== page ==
Anniversaries are time to look back and take stock of the good, the bad and the ugly of the last year. So, Obama’s one year in charge of the US government has brought a number of assessments regarding his tenure, and the unrealistic expectations placed on him. Regarding his foerign policy, and more precisely, his Africa foreign policy, a number of assessments have been made. I have pointed before that, as it was expected, there has been no Obama-effect magically bringing stability and democracy to Africa (here). More insightfully, and perhaps more worryingly, different media have noted that one year on, it seems that “President Obama has decided to follow the path marked out for Africa by the Clinton and Bush administrations” (Daniel Volman in Pambazuka News). Although different authors have stressed various reasons for this – as we will see below – there is an agreement on the most important tools used by the US in its foreign policy towards Africa.
The most important of these tools, acting as an umbrella for more specific operations, is the United States Africa Command (AFRICOM). AFRICOM’s birth in 2007, was a significan policy change from the late 1990s, when Africa was seen as nearly irrelevant. AFRICOM is part of the Department of Defence (DOD), something which endows it with huge resources (the Pentagon controls 20% of all aid to Africa), but also represents an “awkward alliance between defence and development” (Africa Confidential Vol. 53, Nº3, 5 Feb. 2010). Since the announcement of its creation AFRICOM has been controversial, with African countries rejecting that AFRICOM would be based in Africa, and commentators labelling as a new imperialist tool. At present AFRICOM, under the command of General William “Kip” Ward, is based in Stuttgart (Germany) and has an allocated budget for 2010 of $278m (up from the $75m in 2008) (AC 53,3; Volman).
Most of AFRICOM work consist of “sustained security engagement”, this is military-to-military programmes (training, equipment…), with ocasional direct action – for example in Uganda, or Mali. The total budget for this security assistance to the whole of Africa in 2007-08 was about $600m (AC 53,3). But AFRICOM also supports humanitarian relief efforts and HIV/AIDS programmes. Sometimes these roles overlap – for example on the the African Contingency Operations Training and Assistance programme (ACOTA) training of peacekeepers, or AFRICOM’s work with the Bureau of African Affairs to overhaul military and civil security in DRC, Liberia, Somalia and South Sudan – leading to the acusation that the US is militarising aid to Africa (AC 53,3).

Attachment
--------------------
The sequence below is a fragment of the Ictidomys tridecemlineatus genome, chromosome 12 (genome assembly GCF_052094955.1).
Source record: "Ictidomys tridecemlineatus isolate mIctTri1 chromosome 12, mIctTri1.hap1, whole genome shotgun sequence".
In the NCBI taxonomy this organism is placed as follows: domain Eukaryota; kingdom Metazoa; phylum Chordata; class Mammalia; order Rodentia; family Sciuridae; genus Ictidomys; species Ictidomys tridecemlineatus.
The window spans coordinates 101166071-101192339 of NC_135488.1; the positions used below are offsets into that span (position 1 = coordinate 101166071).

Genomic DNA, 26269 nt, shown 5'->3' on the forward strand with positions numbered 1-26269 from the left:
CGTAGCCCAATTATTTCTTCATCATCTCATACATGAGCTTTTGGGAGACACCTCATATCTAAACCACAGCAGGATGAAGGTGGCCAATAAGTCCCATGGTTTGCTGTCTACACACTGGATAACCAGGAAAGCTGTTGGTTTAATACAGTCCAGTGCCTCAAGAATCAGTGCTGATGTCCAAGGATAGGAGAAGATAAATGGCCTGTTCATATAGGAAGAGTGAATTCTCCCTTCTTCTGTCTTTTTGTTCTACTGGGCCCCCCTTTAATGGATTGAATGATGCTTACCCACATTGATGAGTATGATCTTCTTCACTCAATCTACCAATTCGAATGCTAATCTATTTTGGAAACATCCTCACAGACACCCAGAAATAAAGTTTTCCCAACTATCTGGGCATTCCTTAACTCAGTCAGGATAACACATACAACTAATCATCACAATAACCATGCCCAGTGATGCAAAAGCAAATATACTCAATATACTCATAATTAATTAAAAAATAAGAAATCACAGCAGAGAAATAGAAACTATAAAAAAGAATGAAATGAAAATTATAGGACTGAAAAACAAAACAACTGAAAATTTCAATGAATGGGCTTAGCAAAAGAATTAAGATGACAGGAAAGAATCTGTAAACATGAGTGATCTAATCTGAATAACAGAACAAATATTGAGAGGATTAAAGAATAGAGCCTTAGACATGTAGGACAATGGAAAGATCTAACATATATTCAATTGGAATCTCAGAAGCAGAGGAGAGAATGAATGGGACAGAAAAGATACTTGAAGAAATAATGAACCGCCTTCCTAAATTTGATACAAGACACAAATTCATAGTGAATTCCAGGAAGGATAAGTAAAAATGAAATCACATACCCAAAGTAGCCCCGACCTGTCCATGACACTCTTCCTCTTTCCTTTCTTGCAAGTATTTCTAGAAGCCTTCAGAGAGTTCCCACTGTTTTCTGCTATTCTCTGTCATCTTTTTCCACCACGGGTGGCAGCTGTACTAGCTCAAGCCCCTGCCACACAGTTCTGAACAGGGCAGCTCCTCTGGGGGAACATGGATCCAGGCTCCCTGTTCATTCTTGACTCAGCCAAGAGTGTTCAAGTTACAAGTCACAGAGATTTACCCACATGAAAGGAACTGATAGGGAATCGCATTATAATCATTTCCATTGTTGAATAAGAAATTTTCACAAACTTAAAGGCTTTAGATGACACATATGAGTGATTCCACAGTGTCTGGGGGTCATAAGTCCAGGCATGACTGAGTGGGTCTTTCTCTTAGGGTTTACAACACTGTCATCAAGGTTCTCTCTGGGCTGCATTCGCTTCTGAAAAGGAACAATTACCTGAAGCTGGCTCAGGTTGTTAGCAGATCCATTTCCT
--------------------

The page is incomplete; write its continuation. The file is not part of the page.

Combined Joint Task Force-Horn of Africa (CJTF-HOA)
The most visible AFRICOM operations and involvement are those in the Horn of Africa – especially since the US’ support for the December 2006 Ethiopia’s invasion of Somalia. Since then, the CJTF-HOA (with an expected $60m budget in 2010 (Volman)) has been involved in the Horn, not only at its 500-acre base at Camp Lemonier in Djibouti, and its naval base in Manda Bay (Kenya), bur also in other “cooperative security locations”. Another sign of the growing importance of this region for US foreign policy is the creation of the State Department’s East Africa Regional Security Initiative (EARSI). The EARSI is a smaller version of the Operation Enduring Freedom – Trans-Sahara (OEF-TS), the “number three worlwide war on terrorism plan” after Iraq and Afghanistan (AC 53,3).
Burundi peacekeepers, trained as part of the ACOTA programme, prepare for next rotation to Somalia – Foto US Army
Trans-Sahara Counter-Terrorism Partnership
It seems then, that although the rhetoric is no longer there, the war-on-terror strategy continues to be a central piece for US foreign policy under President Obama. According to Daniel Volman, “Obama genuinely believes in the strategy of the global war on terrorism and thinks that Africa must be a central battlefield in America’s military campaign against al Qaeda and other Islamist extremist groups”. And if the US’ and AFRICOM’s chief priority is counterterrorism, then the Sahel region is, without a doubt the “up-and-coming” region of concern. The reason for concern is the threat of radical islamist groups, such as “Al Qaeda in the Islamic Maghreb” (AQIM), which requires more intense and direct involvement by the US in countries like Mauritania, Niger and especially Mali (as blogged before, here).